Protestors attempted to break into PM Netanyahu's office

They were stopped by security guards at the scene.

Protesters break in to the Prime Minister's Office  (photo credit: HADAS PARUSH/FLASH90)
Protesters break in to the Prime Minister's Office
(photo credit: HADAS PARUSH/FLASH90)
Dozens of of protesters tried to break through the outer perimeter of the Prime Minister Office on Wednesday afternoon.
They were stopped by security guards at the scene.
The demonstrators are retired policemen protesting that their pensions are not equal that of retired career IDF soldiers and officers.
The attempt to get into the PMO compound came after reports – denied by the Prime Minister's Office – that the protestors had blocked Prime Minister Benjamin Netanyahu motorcade in the morning.  The PMO also denied that a cabinet meeting scheduled for 2.30 p.m. at the PMO had been cancelled because of the protest.
The government is scheduled to discuss at that cabinet meeting a Finance Ministry proposal that the retired policemen believe locks in a lower pension for them than other retired security officials.
"The Israeli government has declared war on the police retirees," read a statement released by protest organizers. "The police commissioner personally asked to participate in the cabinet meeting to talk to the ministers, but Prime Minister Benjamin Netanyahu refused."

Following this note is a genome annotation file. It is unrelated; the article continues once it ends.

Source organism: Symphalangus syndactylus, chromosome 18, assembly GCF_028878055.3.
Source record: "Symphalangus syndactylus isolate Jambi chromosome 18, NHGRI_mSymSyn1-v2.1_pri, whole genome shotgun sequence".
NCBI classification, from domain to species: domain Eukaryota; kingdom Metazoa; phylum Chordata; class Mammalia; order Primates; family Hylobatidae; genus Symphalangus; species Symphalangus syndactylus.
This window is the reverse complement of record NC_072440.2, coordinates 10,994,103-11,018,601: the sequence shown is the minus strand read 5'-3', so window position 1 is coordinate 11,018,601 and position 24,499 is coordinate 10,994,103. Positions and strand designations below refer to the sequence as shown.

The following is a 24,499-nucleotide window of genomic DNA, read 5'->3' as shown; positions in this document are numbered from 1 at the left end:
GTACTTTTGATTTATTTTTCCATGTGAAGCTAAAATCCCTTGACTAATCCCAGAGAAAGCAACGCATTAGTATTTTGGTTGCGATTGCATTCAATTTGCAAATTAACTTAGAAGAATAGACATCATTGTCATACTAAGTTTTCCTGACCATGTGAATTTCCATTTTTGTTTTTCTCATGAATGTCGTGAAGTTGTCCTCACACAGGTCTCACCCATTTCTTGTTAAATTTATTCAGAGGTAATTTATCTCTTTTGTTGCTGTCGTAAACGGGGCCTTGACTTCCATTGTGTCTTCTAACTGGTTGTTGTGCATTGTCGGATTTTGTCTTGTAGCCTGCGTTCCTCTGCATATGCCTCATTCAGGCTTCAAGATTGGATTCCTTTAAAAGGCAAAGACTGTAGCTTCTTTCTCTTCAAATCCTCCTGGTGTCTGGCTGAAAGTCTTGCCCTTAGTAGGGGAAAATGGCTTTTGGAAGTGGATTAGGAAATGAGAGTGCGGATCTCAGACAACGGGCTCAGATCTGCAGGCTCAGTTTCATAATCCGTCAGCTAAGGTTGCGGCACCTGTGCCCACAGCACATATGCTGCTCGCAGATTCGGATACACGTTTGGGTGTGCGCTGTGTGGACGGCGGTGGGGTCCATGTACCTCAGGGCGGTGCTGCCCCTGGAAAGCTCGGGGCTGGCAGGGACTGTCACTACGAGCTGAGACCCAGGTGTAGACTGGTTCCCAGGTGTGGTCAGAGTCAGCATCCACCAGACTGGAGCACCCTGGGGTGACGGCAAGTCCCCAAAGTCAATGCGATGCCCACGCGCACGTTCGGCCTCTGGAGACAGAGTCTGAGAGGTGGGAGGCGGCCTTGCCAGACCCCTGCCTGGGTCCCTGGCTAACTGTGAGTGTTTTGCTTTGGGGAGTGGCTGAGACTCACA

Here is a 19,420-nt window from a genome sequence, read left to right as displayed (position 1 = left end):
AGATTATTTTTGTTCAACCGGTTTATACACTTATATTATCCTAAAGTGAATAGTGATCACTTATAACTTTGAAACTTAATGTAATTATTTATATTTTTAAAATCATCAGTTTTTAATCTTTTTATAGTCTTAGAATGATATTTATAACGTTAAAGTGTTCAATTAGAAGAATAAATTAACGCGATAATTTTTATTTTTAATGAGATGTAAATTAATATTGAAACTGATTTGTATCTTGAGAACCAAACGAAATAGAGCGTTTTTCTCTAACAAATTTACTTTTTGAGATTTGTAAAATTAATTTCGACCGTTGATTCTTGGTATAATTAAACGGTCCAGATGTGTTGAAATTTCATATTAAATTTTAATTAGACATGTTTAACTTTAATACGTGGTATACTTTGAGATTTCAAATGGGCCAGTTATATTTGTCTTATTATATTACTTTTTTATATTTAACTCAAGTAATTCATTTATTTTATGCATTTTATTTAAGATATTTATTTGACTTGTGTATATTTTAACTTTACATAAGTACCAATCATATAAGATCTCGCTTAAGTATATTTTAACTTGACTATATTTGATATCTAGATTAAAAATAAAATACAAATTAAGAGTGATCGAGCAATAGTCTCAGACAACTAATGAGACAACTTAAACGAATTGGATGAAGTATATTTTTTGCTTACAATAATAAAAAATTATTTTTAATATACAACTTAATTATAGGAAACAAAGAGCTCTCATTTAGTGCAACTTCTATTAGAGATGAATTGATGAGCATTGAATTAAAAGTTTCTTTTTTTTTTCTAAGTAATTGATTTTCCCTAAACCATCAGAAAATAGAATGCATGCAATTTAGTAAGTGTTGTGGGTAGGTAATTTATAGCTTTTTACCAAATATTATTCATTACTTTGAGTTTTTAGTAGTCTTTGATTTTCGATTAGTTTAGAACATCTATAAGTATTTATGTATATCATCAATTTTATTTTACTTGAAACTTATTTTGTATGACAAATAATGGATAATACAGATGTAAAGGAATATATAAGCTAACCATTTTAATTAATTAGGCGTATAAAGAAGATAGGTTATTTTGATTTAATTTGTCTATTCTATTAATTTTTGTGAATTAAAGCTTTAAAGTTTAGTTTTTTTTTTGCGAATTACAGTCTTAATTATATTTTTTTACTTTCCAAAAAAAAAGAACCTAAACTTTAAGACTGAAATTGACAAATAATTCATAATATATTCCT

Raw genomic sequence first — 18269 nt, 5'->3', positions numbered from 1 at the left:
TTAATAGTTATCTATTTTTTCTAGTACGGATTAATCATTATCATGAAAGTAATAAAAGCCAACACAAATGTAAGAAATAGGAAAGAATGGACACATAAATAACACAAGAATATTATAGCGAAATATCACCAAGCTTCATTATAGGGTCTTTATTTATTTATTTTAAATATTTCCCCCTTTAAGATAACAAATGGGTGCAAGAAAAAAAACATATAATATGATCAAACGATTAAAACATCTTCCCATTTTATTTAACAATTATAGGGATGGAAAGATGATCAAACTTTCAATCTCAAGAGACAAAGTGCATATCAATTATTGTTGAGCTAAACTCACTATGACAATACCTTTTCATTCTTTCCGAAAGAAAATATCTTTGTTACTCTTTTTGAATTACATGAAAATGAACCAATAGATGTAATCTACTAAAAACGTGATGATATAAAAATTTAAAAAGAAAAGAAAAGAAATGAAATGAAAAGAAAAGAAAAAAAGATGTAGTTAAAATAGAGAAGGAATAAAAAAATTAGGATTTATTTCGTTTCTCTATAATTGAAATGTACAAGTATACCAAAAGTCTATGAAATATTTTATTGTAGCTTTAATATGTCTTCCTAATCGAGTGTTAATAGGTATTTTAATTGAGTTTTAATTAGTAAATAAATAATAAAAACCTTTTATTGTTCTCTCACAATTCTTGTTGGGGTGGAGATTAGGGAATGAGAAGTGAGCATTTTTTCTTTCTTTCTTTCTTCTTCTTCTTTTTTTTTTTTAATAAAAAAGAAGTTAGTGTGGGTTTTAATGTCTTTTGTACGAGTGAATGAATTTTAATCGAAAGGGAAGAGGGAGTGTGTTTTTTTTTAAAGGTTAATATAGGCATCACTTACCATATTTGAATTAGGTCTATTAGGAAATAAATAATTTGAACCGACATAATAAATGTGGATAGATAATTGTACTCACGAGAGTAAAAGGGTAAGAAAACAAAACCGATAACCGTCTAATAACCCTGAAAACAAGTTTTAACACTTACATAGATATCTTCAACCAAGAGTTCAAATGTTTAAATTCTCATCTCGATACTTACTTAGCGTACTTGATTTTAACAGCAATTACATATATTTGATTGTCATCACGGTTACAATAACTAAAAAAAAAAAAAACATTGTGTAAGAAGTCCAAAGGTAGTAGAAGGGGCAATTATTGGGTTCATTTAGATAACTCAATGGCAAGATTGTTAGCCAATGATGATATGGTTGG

The dozens of demonstrators said they were protesting on behalf of 60,000 police and other retirees of security services. They held signs reading: "We are not second class," "the Finance Minister continues to lie to us," "the police has no back," and "until when will you ignore [us] Netanyahu?"
Public Security Minister Gilad Erdan expressed his opposition to the decision in a letter he sent on Tuesday to  Cabinet Secretary Tzachi Braverman, describing the proposal as discriminatory in its treatment of personnel of the different security bodies.
The proposal, he said, "contradicts the principles that guided Israeli governments in recent decades with respect to the salaries of security service employees and retirees."
"A government that wants policemen and prison guards who are rewarded in accordance with their dangerous roles cannot harm in such a way those who serve in these organizations," Erdan said.


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